Evidence documenting the efficacy of parenting programs in incarcerated populations is limited (Palusci et al., 2008) and there is a need for continued research in this area. Adding to the sparse research evidence on the efficacy of these programs, it is important to note that the number of parenting education classes that encourage the strengthening of family bonds through visitation (Perez, 1996) or that provide participants the opportunity to practice and build effective communication skills are few in number. Moreover, the majority of parenting education programs in prison have targeted mothers, and very few studies to date have evaluated the effectiveness of parent education for incarcerated fathers. Parenting from Prison (PFP) is one such parenting education program offered in prisons in the state of Colorado that aims to strengthen family bonds and increase knowledge of and positive attitudes toward parenting practices among both male and female inmates.

The Parenting from Prison (PFP) program is an adaptation of the Partners in Parenting (PIP) curriculum, which is offered by Colorado Parenting Matters, LLC. The PIP curriculum was enhanced to include topics specifically relevant to incarcerated parents (e.g., maintaining contact with children during incarceration, reuniting with children post-release). The PFP curriculum aims to strengthen family relationships and increase positive behaviors. These tasks are accomplished by increasing parental knowledge about risks, resiliency and developmental assets. Parents learn about effective resiliency factors, and about the risks that should be of concern, with a strong emphasis placed on preventing substance abuse. Risk factors discussed in the curriculum include community (e.g., availability of drugs), family (e.g., family history of the problem behaviors), personality/behavioral (e.g., antisocial behavior) and peer-related (e.g., friends who engage in the problem behavior) factors that place children at risk for substance abuse and related problems in adolescence or adulthood (Hawkins, Catalano, & Miller, 1992). Resiliency (e.g., social competence) and protective factors (e.g., solid family bonds) are those that help safeguard youth from substance abuse (Hawkins et al., 1992).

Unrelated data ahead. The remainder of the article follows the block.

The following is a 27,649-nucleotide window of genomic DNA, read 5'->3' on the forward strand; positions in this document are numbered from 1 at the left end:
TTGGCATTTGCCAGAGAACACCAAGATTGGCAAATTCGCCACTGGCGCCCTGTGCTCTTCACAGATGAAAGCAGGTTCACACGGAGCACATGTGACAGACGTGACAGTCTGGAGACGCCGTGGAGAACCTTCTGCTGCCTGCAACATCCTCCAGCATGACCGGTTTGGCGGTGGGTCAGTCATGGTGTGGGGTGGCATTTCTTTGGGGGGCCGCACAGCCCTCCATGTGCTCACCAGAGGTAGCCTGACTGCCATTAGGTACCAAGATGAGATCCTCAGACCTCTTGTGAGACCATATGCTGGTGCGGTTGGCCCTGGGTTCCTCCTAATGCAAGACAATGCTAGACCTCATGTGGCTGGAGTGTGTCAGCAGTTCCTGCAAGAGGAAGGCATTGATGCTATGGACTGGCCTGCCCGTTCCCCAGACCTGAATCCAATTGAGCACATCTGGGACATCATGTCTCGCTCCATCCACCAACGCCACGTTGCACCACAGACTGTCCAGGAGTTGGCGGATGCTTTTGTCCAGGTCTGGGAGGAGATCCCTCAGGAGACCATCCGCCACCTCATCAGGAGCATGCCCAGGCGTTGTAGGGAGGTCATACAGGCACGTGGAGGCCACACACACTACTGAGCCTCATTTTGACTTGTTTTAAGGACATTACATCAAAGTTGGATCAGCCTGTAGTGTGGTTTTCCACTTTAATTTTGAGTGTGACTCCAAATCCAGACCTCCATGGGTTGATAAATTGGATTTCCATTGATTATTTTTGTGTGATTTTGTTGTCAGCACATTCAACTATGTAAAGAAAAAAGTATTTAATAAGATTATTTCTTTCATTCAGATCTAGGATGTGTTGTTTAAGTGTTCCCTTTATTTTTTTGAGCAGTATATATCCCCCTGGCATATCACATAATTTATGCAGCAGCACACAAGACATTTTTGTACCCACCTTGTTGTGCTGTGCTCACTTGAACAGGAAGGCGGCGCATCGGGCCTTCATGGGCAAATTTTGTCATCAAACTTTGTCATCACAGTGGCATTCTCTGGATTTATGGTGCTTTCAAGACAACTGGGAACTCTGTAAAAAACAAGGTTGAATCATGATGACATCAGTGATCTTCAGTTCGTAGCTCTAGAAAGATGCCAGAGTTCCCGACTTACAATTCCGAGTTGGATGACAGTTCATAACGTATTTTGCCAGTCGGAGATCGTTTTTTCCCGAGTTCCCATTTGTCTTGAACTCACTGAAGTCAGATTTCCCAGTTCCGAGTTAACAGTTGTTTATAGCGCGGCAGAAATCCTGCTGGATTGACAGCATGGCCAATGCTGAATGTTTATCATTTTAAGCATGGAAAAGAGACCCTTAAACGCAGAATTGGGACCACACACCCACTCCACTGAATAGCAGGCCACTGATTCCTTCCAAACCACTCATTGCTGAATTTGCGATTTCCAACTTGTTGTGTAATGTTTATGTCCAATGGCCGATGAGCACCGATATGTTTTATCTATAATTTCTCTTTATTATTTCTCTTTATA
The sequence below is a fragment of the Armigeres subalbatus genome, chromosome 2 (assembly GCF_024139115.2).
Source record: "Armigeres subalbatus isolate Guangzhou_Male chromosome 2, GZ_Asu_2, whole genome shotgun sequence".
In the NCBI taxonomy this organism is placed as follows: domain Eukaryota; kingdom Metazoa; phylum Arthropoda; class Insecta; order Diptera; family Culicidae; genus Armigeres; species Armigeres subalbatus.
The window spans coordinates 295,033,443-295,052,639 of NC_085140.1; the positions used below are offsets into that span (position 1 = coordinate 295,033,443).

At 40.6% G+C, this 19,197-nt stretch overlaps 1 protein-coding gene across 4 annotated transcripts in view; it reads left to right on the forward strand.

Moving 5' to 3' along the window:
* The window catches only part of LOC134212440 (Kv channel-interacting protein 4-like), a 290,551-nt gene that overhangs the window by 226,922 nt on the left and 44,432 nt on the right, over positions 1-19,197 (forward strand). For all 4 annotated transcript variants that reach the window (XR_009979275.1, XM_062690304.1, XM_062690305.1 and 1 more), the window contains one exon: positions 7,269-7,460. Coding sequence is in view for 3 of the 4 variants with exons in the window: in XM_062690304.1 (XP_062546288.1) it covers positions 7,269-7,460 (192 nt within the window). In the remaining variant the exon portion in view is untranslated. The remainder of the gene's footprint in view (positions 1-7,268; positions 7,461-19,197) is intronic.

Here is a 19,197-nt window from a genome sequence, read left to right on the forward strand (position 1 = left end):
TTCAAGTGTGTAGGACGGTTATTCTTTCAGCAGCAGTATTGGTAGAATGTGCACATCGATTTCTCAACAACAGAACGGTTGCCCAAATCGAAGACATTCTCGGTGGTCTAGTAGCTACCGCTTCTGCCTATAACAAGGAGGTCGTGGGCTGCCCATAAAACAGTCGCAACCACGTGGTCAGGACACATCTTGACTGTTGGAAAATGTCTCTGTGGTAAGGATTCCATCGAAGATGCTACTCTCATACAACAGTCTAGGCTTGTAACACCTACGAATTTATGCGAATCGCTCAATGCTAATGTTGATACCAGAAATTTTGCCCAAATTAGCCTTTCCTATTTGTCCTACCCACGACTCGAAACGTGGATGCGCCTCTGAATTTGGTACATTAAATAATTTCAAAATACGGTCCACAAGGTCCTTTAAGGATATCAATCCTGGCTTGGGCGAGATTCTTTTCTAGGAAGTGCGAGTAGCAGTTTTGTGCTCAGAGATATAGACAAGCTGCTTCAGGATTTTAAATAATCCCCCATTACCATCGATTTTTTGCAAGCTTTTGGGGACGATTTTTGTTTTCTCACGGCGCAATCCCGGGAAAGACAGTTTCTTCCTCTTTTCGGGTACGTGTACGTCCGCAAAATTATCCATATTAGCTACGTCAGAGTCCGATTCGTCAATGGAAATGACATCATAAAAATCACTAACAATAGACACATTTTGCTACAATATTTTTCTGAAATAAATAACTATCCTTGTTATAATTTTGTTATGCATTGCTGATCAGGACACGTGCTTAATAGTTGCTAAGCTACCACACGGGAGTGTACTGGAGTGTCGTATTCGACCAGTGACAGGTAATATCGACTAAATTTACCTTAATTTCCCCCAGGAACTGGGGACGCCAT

The PFP curriculum consists of 20 sessions. Topics covered in the PFP curriculum include: self-esteem, risk and resilience factors, communication, discipline, problem solving and decision making. Furthermore, information about drugs and alcohol is provided within all of these topics (e.g., associations between self-esteem and drug and alcohol use, discipline about drugs and alcohol). A key component of the PFP curriculum is BrainWise® (Barry, 1999) and the 10 Wise Ways are integrated throughout all components of the PFP curriculum. A major goal of BrainWise® is to teach new skills (e.g., building support networks, recognizing warning signals, strategies to prevent emotional reactions from escalating) that enable individuals to respond to problems with good judgment rather than impulsive reactions. PFP also places a great deal of emphasis on issues related to reintegration. For example, participants learn about topics related to reunification with one’s family (e.g., making a reunification plan, making decisions about prior intimate relationships) and finding employment post-release (e.g., discussing conviction record with potential employers, practicing interview skills). Prior evaluations of PFP suggest this program is effective in increasing parenting efficacy, parenting skills and parental knowledge (Gonzalez, Romero, & Cerbana, 2007). It is a program model listed on the National Registry of Effective Programs and Practices.

For more information, contact Christine B. Cerbana, Managing Director, Colorado Parenting Matters, at or (970) 227-5602 or visit the website.

by: Christine B. Cerbana, Colorado Parenting Matters